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NEW YORK — There is an upside for mass marketers in the down economy: Sales of beauty products that accomplish grooming needs at home.
“If I were a retailer getting ready for this Christmas, I’d put together displays of products for an at-home spa day or home hair colors,” said Thom Blischok, president of Consulting and Innovation for Information Resources Inc.
This story first appeared in the October 31, 2008 issue of WWD. Subscribe Today.
He added that new IRI research reveals shoppers do want to partake in holiday rituals, they are just doing things differently and taking more comfort in staying home and doing things with friends and family. “Santa’s sleigh will be full, but functional and affordable gifts will win out over discretionary gifts.”
Many women have been doing without their salon services in favor of do-it-yourself beauty. Many admit to trying products such as Clairol’s Natural Instincts, Perfect 10 or Sally Hansen to accomplish grooming they used to pay to have done. Retailers and manufacturers see an uptick in those sales. One chain drug executive even told of how she stopped at one of her stores on the way to a big industry meeting to buy Perfect 10 to do a touch up in her hotel room. According to IRI, sales of Perfect 10 have already surpassed $22 million for the 52-week period ended October 5, 2008, excluding Wal-Mart.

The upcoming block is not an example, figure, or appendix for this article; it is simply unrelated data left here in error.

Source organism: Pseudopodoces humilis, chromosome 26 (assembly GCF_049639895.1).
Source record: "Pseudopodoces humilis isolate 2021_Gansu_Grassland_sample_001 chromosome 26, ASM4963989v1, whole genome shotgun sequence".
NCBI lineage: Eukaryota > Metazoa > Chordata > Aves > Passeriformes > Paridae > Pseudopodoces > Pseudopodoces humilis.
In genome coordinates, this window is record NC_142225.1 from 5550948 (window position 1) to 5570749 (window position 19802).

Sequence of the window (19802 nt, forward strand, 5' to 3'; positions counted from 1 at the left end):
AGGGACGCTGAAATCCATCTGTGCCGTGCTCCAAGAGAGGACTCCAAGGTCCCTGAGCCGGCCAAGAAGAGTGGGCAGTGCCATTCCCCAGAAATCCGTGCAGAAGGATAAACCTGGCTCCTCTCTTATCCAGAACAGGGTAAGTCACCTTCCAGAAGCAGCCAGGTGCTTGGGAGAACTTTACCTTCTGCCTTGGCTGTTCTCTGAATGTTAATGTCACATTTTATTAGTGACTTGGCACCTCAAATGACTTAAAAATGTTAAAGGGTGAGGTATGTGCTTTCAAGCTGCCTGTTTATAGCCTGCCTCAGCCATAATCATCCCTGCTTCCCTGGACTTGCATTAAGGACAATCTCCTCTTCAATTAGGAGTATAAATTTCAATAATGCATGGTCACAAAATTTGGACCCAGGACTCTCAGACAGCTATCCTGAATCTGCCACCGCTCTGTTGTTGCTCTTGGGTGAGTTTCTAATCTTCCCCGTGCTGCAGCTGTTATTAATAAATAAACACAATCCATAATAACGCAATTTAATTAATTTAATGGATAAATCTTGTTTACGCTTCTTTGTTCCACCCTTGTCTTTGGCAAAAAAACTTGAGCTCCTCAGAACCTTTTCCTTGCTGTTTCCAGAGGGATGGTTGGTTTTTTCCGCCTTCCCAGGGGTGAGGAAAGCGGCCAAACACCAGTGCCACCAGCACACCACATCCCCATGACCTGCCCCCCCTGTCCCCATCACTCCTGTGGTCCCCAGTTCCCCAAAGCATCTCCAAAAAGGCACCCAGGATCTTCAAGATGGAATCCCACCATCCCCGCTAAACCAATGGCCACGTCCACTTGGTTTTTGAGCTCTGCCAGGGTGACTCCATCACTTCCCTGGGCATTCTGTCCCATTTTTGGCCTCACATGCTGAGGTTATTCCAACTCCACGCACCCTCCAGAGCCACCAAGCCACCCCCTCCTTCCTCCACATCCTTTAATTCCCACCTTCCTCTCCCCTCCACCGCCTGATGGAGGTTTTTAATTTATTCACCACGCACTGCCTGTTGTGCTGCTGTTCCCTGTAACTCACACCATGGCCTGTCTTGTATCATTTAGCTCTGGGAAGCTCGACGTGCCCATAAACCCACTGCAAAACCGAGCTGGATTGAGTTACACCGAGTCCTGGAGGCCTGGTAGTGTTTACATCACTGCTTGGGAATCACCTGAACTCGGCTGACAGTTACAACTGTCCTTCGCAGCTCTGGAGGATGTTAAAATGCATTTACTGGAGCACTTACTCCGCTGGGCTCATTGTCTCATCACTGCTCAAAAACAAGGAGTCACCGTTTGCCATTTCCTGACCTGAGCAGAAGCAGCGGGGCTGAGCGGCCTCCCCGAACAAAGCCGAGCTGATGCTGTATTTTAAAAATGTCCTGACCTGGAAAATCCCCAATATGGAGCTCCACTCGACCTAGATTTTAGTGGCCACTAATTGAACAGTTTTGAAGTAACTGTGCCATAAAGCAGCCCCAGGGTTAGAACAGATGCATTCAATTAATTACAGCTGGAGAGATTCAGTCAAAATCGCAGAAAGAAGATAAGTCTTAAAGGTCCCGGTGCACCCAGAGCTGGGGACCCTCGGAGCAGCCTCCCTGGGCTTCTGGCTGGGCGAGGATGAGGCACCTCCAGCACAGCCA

Stylists have long noted that many women do “in between” root cover-ups, but salons are reporting women aren’t even coming in for routine upkeep. At a salon in Princeton, N.J., one stylist said her business has been cut in half. Nail salon owners also said their chairs are empty.
Mary Van Praag, senior vice president of sales at Coty, noted that the nail color market was up 5.6 percent year-to-date and that consumption of nail treatments, which had been flat, spiked in the last three months. In addition to at-home manicures, women are looking for speed and multibenefits, she said, citing impressive movement of Sally Hansen’s Color Quick Pen and Complete Care 4-in-One Nail Treatment. Even at-home hair removers are benefitting from the home treatment process.
Gina Drosos, P&G Beauty’s president of Global Personal Care, recently said, “This is the most turbulent economic time that I’ve seen in my 20 years in the business,” said Drosos. She recalled reading in a recent report on household spending that 18 months ago, consumers spent about 20 percent of their income on staple items. That number has since surged to 40 percent.
Retailers said they’ve noticed more women looking for beauty products for at-home use. They believe that has benefitted sales of everything from skin care to styling tools. The question is whether women will return to salons once the economy improves.
Industry consultant Allan Mottus isn’t so sure. “This is a dramatic change in lifestyle,” he said. “People are going longer without getting cars fixed. Up until now we were just going longer, but now some are doing without,” he said. He thinks as shoppers come back to the market they will frequent dollar stores more often to keep saving.
CVS, lauded by many manufacturers and shoppers as having one of the best nail care departments, is testing Barielle color with a limited-time display in January. The Barielle treatment products are distributed chainwide and merchandised in professional nail care near Orly.